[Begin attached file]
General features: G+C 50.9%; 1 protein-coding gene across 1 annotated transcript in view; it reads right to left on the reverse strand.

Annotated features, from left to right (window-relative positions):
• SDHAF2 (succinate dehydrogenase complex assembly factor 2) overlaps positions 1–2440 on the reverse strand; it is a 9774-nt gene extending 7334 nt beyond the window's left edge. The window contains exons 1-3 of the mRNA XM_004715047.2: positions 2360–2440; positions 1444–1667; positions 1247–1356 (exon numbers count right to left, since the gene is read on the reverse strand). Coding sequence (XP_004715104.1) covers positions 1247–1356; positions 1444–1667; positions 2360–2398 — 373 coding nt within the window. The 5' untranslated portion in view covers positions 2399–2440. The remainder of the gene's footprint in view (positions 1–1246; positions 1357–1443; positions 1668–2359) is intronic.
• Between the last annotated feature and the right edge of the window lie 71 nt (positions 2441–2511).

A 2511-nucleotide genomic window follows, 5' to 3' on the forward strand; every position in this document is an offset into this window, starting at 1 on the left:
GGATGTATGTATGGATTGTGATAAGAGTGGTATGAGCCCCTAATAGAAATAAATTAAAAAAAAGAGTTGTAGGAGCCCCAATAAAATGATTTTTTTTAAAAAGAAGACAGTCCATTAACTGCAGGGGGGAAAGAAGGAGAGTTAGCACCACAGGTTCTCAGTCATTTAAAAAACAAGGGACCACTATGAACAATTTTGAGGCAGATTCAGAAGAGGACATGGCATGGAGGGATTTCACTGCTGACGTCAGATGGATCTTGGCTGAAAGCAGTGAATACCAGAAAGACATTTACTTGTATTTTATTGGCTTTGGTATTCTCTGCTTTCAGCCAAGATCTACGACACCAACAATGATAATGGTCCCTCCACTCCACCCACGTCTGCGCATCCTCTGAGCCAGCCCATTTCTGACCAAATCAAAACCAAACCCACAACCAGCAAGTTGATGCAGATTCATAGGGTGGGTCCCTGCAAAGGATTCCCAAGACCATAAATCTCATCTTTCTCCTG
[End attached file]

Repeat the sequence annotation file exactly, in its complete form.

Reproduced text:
General features: G+C 50.9%; 1 protein-coding gene across 1 annotated transcript in view; it reads right to left on the reverse strand.

Annotated features, from left to right (window-relative positions):
• SDHAF2 (succinate dehydrogenase complex assembly factor 2) overlaps positions 1–2440 on the reverse strand; it is a 9774-nt gene extending 7334 nt beyond the window's left edge. The window contains exons 1-3 of the mRNA XM_004715047.2: positions 2360–2440; positions 1444–1667; positions 1247–1356 (exon numbers count right to left, since the gene is read on the reverse strand). Coding sequence (XP_004715104.1) covers positions 1247–1356; positions 1444–1667; positions 2360–2398 — 373 coding nt within the window. The 5' untranslated portion in view covers positions 2399–2440. The remainder of the gene's footprint in view (positions 1–1246; positions 1357–1443; positions 1668–2359) is intronic.
• Between the last annotated feature and the right edge of the window lie 71 nt (positions 2441–2511).

A 2511-nucleotide genomic window follows, 5' to 3' on the forward strand; every position in this document is an offset into this window, starting at 1 on the left:
GGATGTATGTATGGATTGTGATAAGAGTGGTATGAGCCCCTAATAGAAATAAATTAAAAAAAAGAGTTGTAGGAGCCCCAATAAAATGATTTTTTTTAAAAAGAAGACAGTCCATTAACTGCAGGGGGGAAAGAAGGAGAGTTAGCACCACAGGTTCTCAGTCATTTAAAAAACAAGGGACCACTATGAACAATTTTGAGGCAGATTCAGAAGAGGACATGGCATGGAGGGATTTCACTGCTGACGTCAGATGGATCTTGGCTGAAAGCAGTGAATACCAGAAAGACATTTACTTGTATTTTATTGGCTTTGGTATTCTCTGCTTTCAGCCAAGATCTACGACACCAACAATGATAATGGTCCCTCCACTCCACCCACGTCTGCGCATCCTCTGAGCCAGCCCATTTCTGACCAAATCAAAACCAAACCCACAACCAGCAAGTTGATGCAGATTCATAGGGTGGGTCCCTGCAAAGGATTCCCAAGACCATAAATCTCATCTTTCTCCTG